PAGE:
# Geometric series with arbitrary signs

Suppose $$S_n = \sum_{i=0}^n c_i \alpha^i$$, where $$c_n \in \{ 1,-1\}$$ for all $$n \geq 0$$, and $$\alpha > 1$$. I want to show that $$|S_n| \to \infty$$.

For $$\alpha > 2$$, it easily follows from the triangle inequality, $$|\sum_{i=0}^n c_i \alpha^i| \geq |c_n \alpha^n| - |\sum_{i=0}^{n-1} c_i \alpha^i| \geq |c_n \alpha^n| - \sum_{i=0}^{n-1} |c_i \alpha^i|.$$ For $$\alpha = 2$$, I managed to show this using uniqueness of binary representation of an integer. I am stuck with the case $$1 < \alpha < 2$$. I tried but could not find any counterexample. Any help will be appreciated.

• In your last expression $|c_n \alpha^n| - \sum_{i=0}^{n-1} |c_i \alpha^i|$, all the $c_i$ and absolute values cancel out: $|c_n \alpha^n| - \sum_{i=0}^{n-1} |c_i \alpha^i| = \alpha^n - \sum_{i=0}^{n-1} \alpha^i = \alpha^n - \frac{\alpha^n - 1}{\alpha - 1} = \alpha^n \frac{\alpha - 2}{\alpha - 1}- \frac{1}{\alpha - 1}$. Which indeed goes to $+\infty$ if $\alpha > 2$, without mentioning "uniqueness of binary representation of an integer" (although the uniqueness of binary representation is more or less equivalent to the fact that $\sum_{i=0}^{n-1} 2^i = 2^n-1$)
– Stef
Commented Apr 1, 2023 at 8:26

$$|S_n|$$ doesn't always limit to $$\infty$$. Consider the sum $$1+ \phi - \phi^2+ \phi^3 +\phi^4 -\phi^5 + \dots$$ Where $$\phi$$ is the golden ratio. This keeps returning to $$0$$, so $$|S_n|$$ can't limit to $$\infty$$.

• Amazing. You used the root $\phi$ of $1+x-x^2$ and repeated the the sign pattern $++-$. But you can find a larger $\alpha$ with $1+x+x^2-x^3$ and pattern $+++-$. And in this way, by considering a root $\alpha$ of $1+x+x^2+...+x^{n-1}-x^n$ you can see that we can find an $\alpha$ that is as close to $\alpha=2$ as you wish. Commented Apr 1, 2023 at 12:22
• I know we're not supposed to pollute the comments with zero-content remarks, but ... Nice! Commented Apr 1, 2023 at 21:00
• Nice but in this case the sum simply has no limit at all. Instead it has three accumulation points, one is zero and the other two are at infinity. Commented Apr 6, 2023 at 9:40

This is not a proof but we give arguments for the following statement to hold

The sum

$$s = \sum_{i=0}^{\infty} c_{i} x^i$$

where $$c_k \in [-1,+1]$$ for $$k=0,1,2,...$$ converges only if $$|x| < 1$$.

Let us study the simple case of a periodic sign function, i.e. $$c_{i+k}=c_i$$ with $$k=1,2,...$$

Then for $$k=2$$ we have for the formally infinite sum (we write the more common $$x$$ instead of $$\alpha$$)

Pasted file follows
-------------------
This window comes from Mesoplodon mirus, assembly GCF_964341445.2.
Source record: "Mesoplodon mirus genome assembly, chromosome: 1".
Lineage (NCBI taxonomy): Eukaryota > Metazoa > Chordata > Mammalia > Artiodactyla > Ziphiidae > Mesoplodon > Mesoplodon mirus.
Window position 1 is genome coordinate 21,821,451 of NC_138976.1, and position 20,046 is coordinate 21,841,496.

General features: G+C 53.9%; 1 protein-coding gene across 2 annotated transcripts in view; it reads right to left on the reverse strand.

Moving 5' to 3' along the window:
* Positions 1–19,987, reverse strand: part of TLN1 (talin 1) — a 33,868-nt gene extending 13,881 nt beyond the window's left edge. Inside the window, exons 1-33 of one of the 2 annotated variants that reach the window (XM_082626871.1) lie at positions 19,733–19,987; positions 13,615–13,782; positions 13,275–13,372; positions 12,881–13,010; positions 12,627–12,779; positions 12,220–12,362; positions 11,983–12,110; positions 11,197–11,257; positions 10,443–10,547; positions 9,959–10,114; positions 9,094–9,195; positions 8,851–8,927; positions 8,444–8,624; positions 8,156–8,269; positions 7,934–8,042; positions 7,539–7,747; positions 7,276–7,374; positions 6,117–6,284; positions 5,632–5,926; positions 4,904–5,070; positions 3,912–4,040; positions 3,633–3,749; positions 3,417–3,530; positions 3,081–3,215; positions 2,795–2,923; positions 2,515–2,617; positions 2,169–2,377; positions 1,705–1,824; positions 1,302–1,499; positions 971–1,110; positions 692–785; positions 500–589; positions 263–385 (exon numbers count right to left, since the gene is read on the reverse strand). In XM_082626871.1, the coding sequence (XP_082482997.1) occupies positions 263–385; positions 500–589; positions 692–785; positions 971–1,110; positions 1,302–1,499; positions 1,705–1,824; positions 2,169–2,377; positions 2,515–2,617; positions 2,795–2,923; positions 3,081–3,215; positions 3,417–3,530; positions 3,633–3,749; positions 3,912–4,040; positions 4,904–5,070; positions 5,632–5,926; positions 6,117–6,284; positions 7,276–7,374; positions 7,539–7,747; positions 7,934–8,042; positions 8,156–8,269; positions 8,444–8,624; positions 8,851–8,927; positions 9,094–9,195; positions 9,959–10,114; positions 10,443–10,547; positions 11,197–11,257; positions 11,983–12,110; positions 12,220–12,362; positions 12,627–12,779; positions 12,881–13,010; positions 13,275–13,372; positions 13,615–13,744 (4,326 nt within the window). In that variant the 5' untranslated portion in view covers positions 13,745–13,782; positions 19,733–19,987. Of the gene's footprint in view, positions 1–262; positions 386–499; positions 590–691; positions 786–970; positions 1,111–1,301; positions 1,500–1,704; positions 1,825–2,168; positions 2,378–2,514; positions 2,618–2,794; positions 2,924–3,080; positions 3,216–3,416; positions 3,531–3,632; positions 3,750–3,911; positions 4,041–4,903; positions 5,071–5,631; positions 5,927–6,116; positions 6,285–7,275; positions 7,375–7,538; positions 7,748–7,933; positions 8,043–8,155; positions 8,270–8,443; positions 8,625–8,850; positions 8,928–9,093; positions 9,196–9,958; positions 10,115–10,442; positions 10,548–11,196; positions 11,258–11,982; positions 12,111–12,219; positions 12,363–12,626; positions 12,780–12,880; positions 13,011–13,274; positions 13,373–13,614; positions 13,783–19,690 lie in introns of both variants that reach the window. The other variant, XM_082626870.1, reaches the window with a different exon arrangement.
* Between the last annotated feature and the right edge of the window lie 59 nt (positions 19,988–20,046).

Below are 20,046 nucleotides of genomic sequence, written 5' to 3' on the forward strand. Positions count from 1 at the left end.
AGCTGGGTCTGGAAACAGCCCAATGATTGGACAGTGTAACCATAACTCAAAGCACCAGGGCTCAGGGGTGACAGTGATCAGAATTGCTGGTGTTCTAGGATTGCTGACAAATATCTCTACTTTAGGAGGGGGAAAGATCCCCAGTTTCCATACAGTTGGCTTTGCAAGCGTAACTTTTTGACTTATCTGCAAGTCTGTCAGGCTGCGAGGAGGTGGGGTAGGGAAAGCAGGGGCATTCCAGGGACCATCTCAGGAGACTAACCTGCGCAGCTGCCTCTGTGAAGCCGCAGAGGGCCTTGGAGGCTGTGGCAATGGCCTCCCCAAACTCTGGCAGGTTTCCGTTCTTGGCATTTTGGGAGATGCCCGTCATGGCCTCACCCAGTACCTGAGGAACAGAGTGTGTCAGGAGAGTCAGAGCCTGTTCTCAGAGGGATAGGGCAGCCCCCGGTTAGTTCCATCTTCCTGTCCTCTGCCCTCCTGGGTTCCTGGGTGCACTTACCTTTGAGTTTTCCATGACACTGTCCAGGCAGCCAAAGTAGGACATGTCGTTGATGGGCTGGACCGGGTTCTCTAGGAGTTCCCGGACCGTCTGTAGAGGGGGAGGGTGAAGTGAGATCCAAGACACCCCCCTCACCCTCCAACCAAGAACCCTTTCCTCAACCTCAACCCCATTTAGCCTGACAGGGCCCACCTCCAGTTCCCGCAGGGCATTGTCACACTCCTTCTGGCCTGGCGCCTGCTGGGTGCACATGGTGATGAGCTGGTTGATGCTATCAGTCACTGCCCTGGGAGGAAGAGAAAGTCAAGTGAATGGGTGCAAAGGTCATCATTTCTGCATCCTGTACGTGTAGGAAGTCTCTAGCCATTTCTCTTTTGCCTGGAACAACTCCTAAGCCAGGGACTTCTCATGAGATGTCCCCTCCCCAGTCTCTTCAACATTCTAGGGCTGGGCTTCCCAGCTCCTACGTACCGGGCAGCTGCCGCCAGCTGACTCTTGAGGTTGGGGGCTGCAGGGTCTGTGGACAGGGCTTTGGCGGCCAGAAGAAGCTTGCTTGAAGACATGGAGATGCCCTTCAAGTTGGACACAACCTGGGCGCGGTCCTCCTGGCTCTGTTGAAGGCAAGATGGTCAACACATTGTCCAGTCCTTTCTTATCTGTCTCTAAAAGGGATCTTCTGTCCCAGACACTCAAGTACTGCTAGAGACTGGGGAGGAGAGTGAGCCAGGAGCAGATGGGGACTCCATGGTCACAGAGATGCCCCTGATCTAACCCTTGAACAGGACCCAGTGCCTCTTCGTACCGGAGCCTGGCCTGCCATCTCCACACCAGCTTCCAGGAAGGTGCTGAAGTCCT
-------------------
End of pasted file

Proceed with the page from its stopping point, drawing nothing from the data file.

$$s_2 = \sum_{i=0}^{\infty} c_{i} x^i =\\c_0 + c_1 x + c_2 x^2 + c_3 x^3 + ... = \\c_0+ c_1 x + c_0 x^2 + c_1 x^3 ...=\\ (c_0 + c_1 x)(1+x^2 + x^4 + ...) \to \frac{(c_0 + c_1 x)}{1-x^2}$$

and for general $$k$$

$$s_k = \sum_{i=0}^{\infty} c_{i} x^i =(\sum_{i=0}^{k} c_i x^i)\left(1+x^k + x^{2k} + ...\right)=\frac{\sum_{i=1}^{k} c_i x^i}{1-x^k}$$

Hence the behaviour of the sum boils down to a finite sum times a geometric series. The convergence question is then easily answered and reads $$|x| \lt 1$$.

For a non-periodic sign function this argument breaks down, of course. Hence it would be interesting to devise a non-periodic sign function and investigate that case.

Let us take the a non periodic function following the non-perodicity of a irrational number $$z$$.

Let $$a_0, a_1, a_2, ...$$ the binary representation of the number $$z$$.

Since we have $$a_i \in [0,1]$$, $$c_i=2 a_i-1$$ is a non-periodic sign function.

We now plot the sum $$s$$ as a function of $$x$$ for some famous irrational numbers

The emerging divergence at $$|x| \to 1$$ is manifest in all three cases.

This hints strongly towards a divergence of the sum for any distrubution of the signs when $$|x| \to 1$$.

In other words, the sum for abitrary $$c_k$$ converges only if $$|x| \lt 1$$.

• There are a couple of typos in your formula for general $k$. Besides, the OP explicitly states $|a|>1$ (or $|x| > 1$ in your notation), so I fail to see how your post answers the original question. Commented Apr 10, 2023 at 13:50
• Thank you for pointing out the typos for general $k$. I have corrected them. And please notice that I have considered a general real variable $x$ instead of an α>1 . And then look to what size $|x|$ can grow for the sum to be convergent. The case of the OP is included in the non convergent region. Commented Apr 11, 2023 at 1:42